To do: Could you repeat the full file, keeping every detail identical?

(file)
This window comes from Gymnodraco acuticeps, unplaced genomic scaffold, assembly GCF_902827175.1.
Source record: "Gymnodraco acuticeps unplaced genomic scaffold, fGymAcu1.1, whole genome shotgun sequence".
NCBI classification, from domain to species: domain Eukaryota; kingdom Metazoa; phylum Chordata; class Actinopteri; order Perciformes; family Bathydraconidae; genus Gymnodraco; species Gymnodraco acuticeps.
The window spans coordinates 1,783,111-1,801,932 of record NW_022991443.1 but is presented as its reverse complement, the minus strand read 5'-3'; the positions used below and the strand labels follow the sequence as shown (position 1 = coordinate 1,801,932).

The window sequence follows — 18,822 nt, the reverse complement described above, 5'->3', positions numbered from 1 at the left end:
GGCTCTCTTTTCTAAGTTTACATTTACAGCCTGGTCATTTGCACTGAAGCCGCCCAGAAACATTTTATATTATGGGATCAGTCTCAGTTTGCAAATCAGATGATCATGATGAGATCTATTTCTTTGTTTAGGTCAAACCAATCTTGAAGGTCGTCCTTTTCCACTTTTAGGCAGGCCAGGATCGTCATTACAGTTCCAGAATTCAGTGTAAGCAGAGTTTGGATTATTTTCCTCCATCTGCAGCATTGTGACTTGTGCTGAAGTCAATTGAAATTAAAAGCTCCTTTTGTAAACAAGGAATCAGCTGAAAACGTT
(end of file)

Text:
This window comes from Gymnodraco acuticeps, unplaced genomic scaffold, assembly GCF_902827175.1.
Source record: "Gymnodraco acuticeps unplaced genomic scaffold, fGymAcu1.1, whole genome shotgun sequence".
NCBI classification, from domain to species: domain Eukaryota; kingdom Metazoa; phylum Chordata; class Actinopteri; order Perciformes; family Bathydraconidae; genus Gymnodraco; species Gymnodraco acuticeps.
The window spans coordinates 1,783,111-1,801,932 of record NW_022991443.1 but is presented as its reverse complement, the minus strand read 5'-3'; the positions used below and the strand labels follow the sequence as shown (position 1 = coordinate 1,801,932).

The window sequence follows — 18,822 nt, the reverse complement described above, 5'->3', positions numbered from 1 at the left end:
GGCTCTCTTTTCTAAGTTTACATTTACAGCCTGGTCATTTGCACTGAAGCCGCCCAGAAACATTTTATATTATGGGATCAGTCTCAGTTTGCAAATCAGATGATCATGATGAGATCTATTTCTTTGTTTAGGTCAAACCAATCTTGAAGGTCGTCCTTTTCCACTTTTAGGCAGGCCAGGATCGTCATTACAGTTCCAGAATTCAGTGTAAGCAGAGTTTGGATTATTTTCCTCCATCTGCAGCATTGTGACTTGTGCTGAAGTCAATTGAAATTAAAAGCTCCTTTTGTAAACAAGGAATCAGCTGAAAACGTT